Super Puma Grounding to Remain in Place by UK and Norwegian CAA


Super Puma Grounding to Remain in Place by UK and Norwegian CAA

Published in Oil Industry News on Friday, 7 October 2016

Graphic for News Item: Super Puma Grounding to Remain in Place by UK and Norwegian CAA

Earlier today EASA revoked the Emergency Airworthiness Directive (EAD) that grounded the EC225 and AS 332 Super Puma aircraft throughout Europe. Lifting the EAD means that all European countries can now permit the aircraft to fly.

Typically in this situation where EASA is the higher power,  when an EAD grounding a specific type or model of aircraft is lifted, individual aviation authorities will follow suit. However on this occasion UK and Norwegian Aviation authorities have went against EASA and held the orders grounding the aircraft in place at a National level.

The move is unusual for organisations that usually take a united front and shows just how much disagreement there is over Super Puma Safety throughout the industry.

The news will be welcomed by most offshore workers who have been vocal in their distrust of the aircrafts safety. Workers have frequently suggested an industry wide stance should be taken to refuse to fly if the Super Puma is returned to service.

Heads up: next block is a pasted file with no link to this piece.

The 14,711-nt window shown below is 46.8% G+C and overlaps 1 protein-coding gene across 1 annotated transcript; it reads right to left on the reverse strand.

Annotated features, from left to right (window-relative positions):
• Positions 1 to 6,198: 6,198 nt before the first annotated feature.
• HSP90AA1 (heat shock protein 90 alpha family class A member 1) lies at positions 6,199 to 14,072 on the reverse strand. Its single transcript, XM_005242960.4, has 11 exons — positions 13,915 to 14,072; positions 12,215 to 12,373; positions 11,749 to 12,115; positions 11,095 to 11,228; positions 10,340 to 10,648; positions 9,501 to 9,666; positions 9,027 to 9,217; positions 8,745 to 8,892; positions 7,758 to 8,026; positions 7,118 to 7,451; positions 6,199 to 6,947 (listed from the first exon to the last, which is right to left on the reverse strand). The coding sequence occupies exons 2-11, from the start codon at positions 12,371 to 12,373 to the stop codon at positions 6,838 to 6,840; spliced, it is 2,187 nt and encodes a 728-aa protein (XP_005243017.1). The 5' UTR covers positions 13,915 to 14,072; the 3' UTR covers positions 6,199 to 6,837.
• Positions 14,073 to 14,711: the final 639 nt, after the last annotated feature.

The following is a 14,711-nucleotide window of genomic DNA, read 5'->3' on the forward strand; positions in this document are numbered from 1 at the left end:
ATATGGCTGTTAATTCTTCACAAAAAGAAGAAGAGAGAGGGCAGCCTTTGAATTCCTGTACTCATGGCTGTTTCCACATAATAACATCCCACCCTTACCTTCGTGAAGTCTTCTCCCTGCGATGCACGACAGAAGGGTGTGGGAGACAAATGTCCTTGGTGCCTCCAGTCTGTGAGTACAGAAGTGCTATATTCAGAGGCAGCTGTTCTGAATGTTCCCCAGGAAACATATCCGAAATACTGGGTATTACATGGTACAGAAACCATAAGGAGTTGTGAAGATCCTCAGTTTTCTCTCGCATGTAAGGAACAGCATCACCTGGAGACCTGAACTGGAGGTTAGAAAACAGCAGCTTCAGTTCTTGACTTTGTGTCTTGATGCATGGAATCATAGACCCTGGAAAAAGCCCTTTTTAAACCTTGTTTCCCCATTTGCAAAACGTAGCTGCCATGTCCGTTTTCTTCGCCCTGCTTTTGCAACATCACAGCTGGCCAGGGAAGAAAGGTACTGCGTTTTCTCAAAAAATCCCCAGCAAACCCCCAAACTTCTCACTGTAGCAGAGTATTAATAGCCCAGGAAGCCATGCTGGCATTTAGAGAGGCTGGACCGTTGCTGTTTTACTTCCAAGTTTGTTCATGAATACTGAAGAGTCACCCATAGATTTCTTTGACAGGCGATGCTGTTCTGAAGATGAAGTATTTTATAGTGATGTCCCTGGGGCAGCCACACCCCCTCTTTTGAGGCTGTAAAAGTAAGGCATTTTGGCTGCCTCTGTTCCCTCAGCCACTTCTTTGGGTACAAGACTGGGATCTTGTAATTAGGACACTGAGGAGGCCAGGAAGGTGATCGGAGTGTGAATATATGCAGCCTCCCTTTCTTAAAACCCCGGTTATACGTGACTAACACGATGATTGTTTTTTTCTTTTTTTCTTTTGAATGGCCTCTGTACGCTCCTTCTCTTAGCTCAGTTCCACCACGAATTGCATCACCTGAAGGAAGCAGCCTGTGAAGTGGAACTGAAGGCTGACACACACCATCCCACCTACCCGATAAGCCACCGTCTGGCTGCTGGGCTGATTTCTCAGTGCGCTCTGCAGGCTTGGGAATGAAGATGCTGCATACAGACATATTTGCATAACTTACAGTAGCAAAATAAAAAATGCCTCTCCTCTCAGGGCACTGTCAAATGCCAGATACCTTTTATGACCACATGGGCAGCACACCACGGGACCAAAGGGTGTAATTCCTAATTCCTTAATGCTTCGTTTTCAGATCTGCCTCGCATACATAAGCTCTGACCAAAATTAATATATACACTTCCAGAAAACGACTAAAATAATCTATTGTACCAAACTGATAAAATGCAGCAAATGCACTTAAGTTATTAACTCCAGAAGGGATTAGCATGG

The UK Civil Aviation Authority (CAA) seemed to imply in a statement that EASA has been too quick to lift the order, pointing to the on-going investigation of the Norwegian crash as the reason for not lifting their own ban, the UK CAA gave the following statement:

“Following the release today by the European Aviation Safety Agency (EASA) of proposals to allow the return to service of Airbus Helicopters’ Super Puma EC225LP (and AS332L2), the UK Civil Aviation Authority has confirmed that its existing restriction, prohibiting all commercial flying of this type by UK operators, is to remain in place.

The Super Puma helicopter accident in Norway on Friday 29 April is still under investigation by the Norwegian authorities and we remain in close contact with all offshore helicopter operators to continue to assess the situation.

We are united in our approach with the Norwegian Civil Aviation Authority. Both agencies now await further information from the accident investigation before considering any future action.

The safety of those who travel on offshore helicopter flights is a key priority. That’s why in 2014 the Civil Aviation Authority launched a comprehensive review of offshore helicopter flying, resulting in significant changes in safety that were welcomed by everyone involved.

We will continue to work with the helicopter operators, the offshore industries, international regulators, unions and pilot representatives to enhance offshore safety standards still further”

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